US President Barack Obama said on Sunday Gaddafi's "iron fist" regime had reached a 'tipping point' and the Libyan autocrat must leave now to avoid further bloodshed.
In a written statement, Obama also called on Libyan rebels who have surged into Tripoli to respect human rights, show leadership, preserve the institutions of the Libyan state and move towards democracy.
In an interview with our sister channel Al Jazeera Arabic, the head of the Libyan opposition NTC said the Libyan leader's son, Mohammed Gaddafi refused to surrender, his guards shot at rebels. One rebel was killed and one bodyguard was injured.
The Libyan leader's son, Mohammed Gaddafi, spoke to Al Jazeera Arabic for a live interview a short while ago, in which he took a very apologetic tone and said it was a lack of wisdom that caused the revolution and crisis in Libya.
As he spoke though, his house was attacked and shot at and the interview ended with the sound of gunfire.
Stay tuned to Al Jazeera English for the full translated interview, which we will post here.
Venezuelan President Hugo Chavez, a staunch of ally of embattled strongman Muammar Gaddafi, slammed Western powers Sunday for "destroying Tripoli with their bombs," as rebels surged to seize control of the Libyan capital.
"Today we are seeing images of the democratic governments of Europe, along with the supposedly democratic government of the United States destroying Tripoli with their bombs," Chavez said.
Last week Chavez along with his Iranian counterpart Mahmoud Ahmadinejad, both arch US foes, jointly denounced the West's "imperialist aggression" in Libya.
Chavez - Gaddafi's main supporter in Latin America - has consistently denounced the months-long military operation in Libya claiming it is an oil grab by Western powers.
Hamas welcomes the revolution freeing Tripoli and congratulates Libyans on the great victory they have achieved, Sami Abu Zuhri, a spokesman for Hamas, said in a short statement to the press on Monday.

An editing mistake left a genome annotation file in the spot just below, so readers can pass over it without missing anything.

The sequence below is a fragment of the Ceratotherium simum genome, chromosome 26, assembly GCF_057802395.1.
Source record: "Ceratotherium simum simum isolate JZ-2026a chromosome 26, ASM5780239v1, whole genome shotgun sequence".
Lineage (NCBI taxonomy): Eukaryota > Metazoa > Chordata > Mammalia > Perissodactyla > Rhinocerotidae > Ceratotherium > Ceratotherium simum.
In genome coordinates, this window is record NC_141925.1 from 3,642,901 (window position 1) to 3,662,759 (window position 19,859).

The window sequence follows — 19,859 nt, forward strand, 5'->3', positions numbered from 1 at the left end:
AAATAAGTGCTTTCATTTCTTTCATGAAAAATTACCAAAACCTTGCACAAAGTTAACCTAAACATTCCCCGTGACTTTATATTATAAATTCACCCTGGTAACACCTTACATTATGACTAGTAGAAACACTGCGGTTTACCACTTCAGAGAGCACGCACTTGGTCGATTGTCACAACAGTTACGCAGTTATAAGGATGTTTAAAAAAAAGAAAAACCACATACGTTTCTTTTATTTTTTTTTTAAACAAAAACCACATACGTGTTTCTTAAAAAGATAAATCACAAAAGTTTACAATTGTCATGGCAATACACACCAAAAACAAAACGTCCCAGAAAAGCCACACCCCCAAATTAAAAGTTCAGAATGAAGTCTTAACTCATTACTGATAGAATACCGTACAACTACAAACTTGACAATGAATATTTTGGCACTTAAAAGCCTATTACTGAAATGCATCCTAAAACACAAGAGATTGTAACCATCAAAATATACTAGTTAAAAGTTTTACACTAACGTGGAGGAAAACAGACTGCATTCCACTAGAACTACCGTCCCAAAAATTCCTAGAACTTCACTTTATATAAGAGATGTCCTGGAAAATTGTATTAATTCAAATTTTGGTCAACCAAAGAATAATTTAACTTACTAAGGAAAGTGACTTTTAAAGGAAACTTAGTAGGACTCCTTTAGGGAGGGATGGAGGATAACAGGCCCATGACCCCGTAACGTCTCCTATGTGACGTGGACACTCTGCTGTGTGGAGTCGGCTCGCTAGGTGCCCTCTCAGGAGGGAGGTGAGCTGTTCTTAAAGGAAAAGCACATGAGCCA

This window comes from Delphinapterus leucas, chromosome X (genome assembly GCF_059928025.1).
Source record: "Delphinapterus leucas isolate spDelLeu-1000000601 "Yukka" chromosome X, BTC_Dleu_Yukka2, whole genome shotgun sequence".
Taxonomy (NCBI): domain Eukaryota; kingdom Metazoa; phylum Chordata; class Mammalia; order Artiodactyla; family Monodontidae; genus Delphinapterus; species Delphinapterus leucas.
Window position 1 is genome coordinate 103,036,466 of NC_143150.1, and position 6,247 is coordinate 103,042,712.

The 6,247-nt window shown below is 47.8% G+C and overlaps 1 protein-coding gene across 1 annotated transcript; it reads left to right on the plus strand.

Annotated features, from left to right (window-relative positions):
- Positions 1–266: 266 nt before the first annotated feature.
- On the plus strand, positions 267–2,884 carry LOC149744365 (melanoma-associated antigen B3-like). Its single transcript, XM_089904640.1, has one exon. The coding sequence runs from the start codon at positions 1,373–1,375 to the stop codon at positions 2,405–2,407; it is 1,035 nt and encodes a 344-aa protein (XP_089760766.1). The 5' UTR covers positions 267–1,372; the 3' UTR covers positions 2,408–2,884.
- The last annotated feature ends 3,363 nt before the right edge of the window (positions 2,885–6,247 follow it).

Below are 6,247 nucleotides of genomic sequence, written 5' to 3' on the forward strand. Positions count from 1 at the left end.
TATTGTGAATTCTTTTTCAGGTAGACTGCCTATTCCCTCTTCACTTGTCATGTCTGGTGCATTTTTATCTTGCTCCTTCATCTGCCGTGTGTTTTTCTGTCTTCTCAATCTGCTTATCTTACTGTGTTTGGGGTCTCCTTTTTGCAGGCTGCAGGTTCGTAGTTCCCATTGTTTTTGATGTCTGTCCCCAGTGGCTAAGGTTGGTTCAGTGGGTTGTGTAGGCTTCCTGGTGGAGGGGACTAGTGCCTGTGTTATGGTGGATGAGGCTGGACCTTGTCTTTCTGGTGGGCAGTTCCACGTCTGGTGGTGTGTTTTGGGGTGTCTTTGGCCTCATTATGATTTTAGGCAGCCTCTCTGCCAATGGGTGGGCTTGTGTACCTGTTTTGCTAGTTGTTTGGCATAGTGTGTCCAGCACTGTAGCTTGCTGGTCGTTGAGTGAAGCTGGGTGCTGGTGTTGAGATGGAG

Hamas wishes that this victory is a turning point in the history of the Libyan towards freedom and prosperity, Abu Zuhri added.
NATO secretary-general Anders Fogh Rasmussen called on Sunday for a peaceful and immediate transition of power in Libya, saying the alliance was ready to work with rebels fighting Muammar Gaddafi to achieve that. "NATO is ready to work with the Libyan people and with the (rebel) Transitional National Council, which holds a great responsibility," Rasmussen said in a statement. "They must make sure that the transition is smooth and inclusive, that the country stays united, and that the future is founded on reconciliation and respect for human rights." He added NATO would continue to monitor military facilities in Libya to ensure civilians were not under threat.
Statement by the NATO Secretary-General on the situation in Libya
"The Qadhafi regime is clearly crumbling. The sooner Qadhafi realises that he cannot win the battle against his own people, the better -- so that the Libyan people can be spared further bloodshed and suffering.
The Libyan people have suffered tremendously under Qaddafi’s rule for over four decades. Now they have a chance for a new beginning. Now is the time for all threats against civilians to stop, as the United Nations Security Council demanded. Now is the time to create a new Libya – a state based on freedom, not fear; democracy, not dictatorship; the will of the many, not the whims of a few.